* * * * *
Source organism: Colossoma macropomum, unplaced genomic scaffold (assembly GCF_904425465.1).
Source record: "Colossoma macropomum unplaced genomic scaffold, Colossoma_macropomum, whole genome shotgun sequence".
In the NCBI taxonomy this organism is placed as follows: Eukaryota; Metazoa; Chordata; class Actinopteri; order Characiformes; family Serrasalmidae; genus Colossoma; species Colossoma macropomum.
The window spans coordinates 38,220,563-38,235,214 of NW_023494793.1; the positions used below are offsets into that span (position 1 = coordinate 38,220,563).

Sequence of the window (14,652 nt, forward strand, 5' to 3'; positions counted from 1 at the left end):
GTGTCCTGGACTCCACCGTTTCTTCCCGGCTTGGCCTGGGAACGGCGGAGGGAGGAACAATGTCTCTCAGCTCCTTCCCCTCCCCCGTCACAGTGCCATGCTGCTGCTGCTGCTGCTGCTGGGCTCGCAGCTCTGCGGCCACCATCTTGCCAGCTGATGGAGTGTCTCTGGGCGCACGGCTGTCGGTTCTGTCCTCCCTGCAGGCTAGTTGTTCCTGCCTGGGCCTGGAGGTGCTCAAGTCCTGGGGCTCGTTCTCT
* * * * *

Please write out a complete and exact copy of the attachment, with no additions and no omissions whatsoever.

Source organism: Colossoma macropomum, unplaced genomic scaffold (assembly GCF_904425465.1).
Source record: "Colossoma macropomum unplaced genomic scaffold, Colossoma_macropomum, whole genome shotgun sequence".
In the NCBI taxonomy this organism is placed as follows: Eukaryota; Metazoa; Chordata; class Actinopteri; order Characiformes; family Serrasalmidae; genus Colossoma; species Colossoma macropomum.
The window spans coordinates 38,220,563-38,235,214 of NW_023494793.1; the positions used below are offsets into that span (position 1 = coordinate 38,220,563).

Sequence of the window (14,652 nt, forward strand, 5' to 3'; positions counted from 1 at the left end):
GTGTCCTGGACTCCACCGTTTCTTCCCGGCTTGGCCTGGGAACGGCGGAGGGAGGAACAATGTCTCTCAGCTCCTTCCCCTCCCCCGTCACAGTGCCATGCTGCTGCTGCTGCTGCTGCTGGGCTCGCAGCTCTGCGGCCACCATCTTGCCAGCTGATGGAGTGTCTCTGGGCGCACGGCTGTCGGTTCTGTCCTCCCTGCAGGCTAGTTGTTCCTGCCTGGGCCTGGAGGTGCTCAAGTCCTGGGGCTCGTTCTCT